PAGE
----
Need help? Call our helpline

5pm–midnight, 365 days a year
Need help? Call our helpline 0800 58 58 58
or Use our WEBCHAT.

What it means to be a man today

Macho. Tough. Strong. Brave. We all know the traditional masculine stereotypes.

Strong and silent. Never showing our feelings. Leaving the toilet seat up. But things are slowly changing – look around and you can see that masculinity today can take on many shapes and sizes. What ‘makes a man’ today means lots of different things to different people. And that’s a really good thing. But the problem is that some of those old stereotypes refuse to shift. Why is this such a problem? Because those feelings can lead us to think we have no worth if we don’t match them, and puts us under so much pressure it can make us think there’s no way out. We know that, because 94 men take their own life in the UK each week – that’s 75% of the total. That urgently needs to change. 

Together with our mates at UM, we spoke to thousands of men to get a better understanding. The results help paint a picture of what it is to be a man in the UK today and show how toxic stereotyping in the media is taking an especially heavy toll on our collective mental health. And it shows us how important it is that we normalise talking about our struggles. 

Let’s break that down a bit: 63% of men agreed that the stereotype being ‘unemotional’ was harmful and offensive. And lots of these lazy stereotypes play out like a bad 90s sitcom. ‘Being a player’ and ‘sex obsessed’? And 44% of young men found the stereotype of ‘being a lad’ detrimental and dangerous. Men aren’t Inbetweeners characters (Or Men Behaving Badly characters for the, er, more discerning reader here) – we’re real, 3-Dimensional people (but yes, OK, a lot of us watch Inbetweeners)  and these cliches about what men are interested in can do real harm. 

Your ethnicity and sexual orientation will also lead to you being lazily and offensively stereotyped. Men of colour face specific stereotypes about being angry, lazy and rude, while gay, bi and queer men face stigma around being ‘perverted’, promiscuous or camp. Which, and we’re stating the very obvious here, is complete rubbish. 

The way we get our information these days isn’t helping: 70% of men said that social media is making it harder to be psychologically healthy – doomscrolling through hundreds of pictures of airbrushed versions of reality can be overwhelming and dangerous.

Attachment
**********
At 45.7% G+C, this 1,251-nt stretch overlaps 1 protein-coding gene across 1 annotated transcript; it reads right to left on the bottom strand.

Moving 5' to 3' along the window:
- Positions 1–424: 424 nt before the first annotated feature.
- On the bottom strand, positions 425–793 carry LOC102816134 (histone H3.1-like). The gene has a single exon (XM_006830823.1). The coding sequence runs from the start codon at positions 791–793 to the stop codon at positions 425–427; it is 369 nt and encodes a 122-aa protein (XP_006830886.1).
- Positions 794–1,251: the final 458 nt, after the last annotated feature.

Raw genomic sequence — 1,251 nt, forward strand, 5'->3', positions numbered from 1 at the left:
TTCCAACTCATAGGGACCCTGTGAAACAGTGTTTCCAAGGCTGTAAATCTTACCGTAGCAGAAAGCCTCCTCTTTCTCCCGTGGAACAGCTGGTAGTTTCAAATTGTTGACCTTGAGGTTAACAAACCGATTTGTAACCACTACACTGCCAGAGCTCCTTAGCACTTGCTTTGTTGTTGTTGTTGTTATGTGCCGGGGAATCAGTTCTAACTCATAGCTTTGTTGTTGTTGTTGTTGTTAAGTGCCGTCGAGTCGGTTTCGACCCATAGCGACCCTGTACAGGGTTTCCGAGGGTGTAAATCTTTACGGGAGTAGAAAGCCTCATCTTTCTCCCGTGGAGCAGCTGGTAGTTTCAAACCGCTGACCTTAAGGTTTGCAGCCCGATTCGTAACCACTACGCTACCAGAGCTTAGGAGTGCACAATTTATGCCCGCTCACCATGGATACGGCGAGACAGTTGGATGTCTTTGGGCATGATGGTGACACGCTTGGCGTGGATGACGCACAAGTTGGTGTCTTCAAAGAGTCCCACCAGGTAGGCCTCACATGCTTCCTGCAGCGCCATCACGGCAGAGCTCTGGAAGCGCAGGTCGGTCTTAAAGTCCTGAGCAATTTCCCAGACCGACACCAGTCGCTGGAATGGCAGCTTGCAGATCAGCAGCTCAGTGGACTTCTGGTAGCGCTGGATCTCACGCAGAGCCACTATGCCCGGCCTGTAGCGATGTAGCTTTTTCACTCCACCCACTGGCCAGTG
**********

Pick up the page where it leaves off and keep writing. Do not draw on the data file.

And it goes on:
It’s clear all of this is doing damage and putting pressure on a lot of us, leading to insecurities and self-doubt and is causing real psychological damage. But there is hope – and things are (slowly) changing…

Our survey shows that men, especially those under 35, respond best to stuff that breaks through the stereotypes. We want – and we need to – see realistic depictions of men. Men who are good at what they do and good dads and also open, vulnerable and emotional. And that opening up about how you’re feeling is important. Real men basically – not real men that we get from bad adverts.

From the men we spoke to there was a definite generational divide on how they deal differently with their mental health – and highlighted a promising shift for younger men. It showed that men aged 18-34 want to normalise getting help – and 44% think men should be shown that it’s okay to fail.

And that’s the key – normalising being lost sometimes. Normalising not feeling great. And normalising talking about all of this and getting help when you need it. It seems we’re moving in the right direction. Young men are open about opening up to each other, being there for each other. 

At CALM we know that this is so important.  ‘Strong’ doesn’t mean being silent but it’s a decades old issue and we’re working every day to try to tackle it. By simply allowing men to show vulnerability we will go a long way to improve the situation for so many.

Disclaimer: The views expressed in this article or in the comments below, are not those held by CALM or its Trustees unless stated, and liability cannot be accepted for such comments. We encourage friendly and constructive debate, but please don't share personal contact details when commenting and exercise caution when considering any advice offered by others. We don’t allow abusive, offensive or inappropriate comments or comments that could be interpreted as libellous, defamatory or commercial and we will remove these without warning as and when we find them.

Related Articles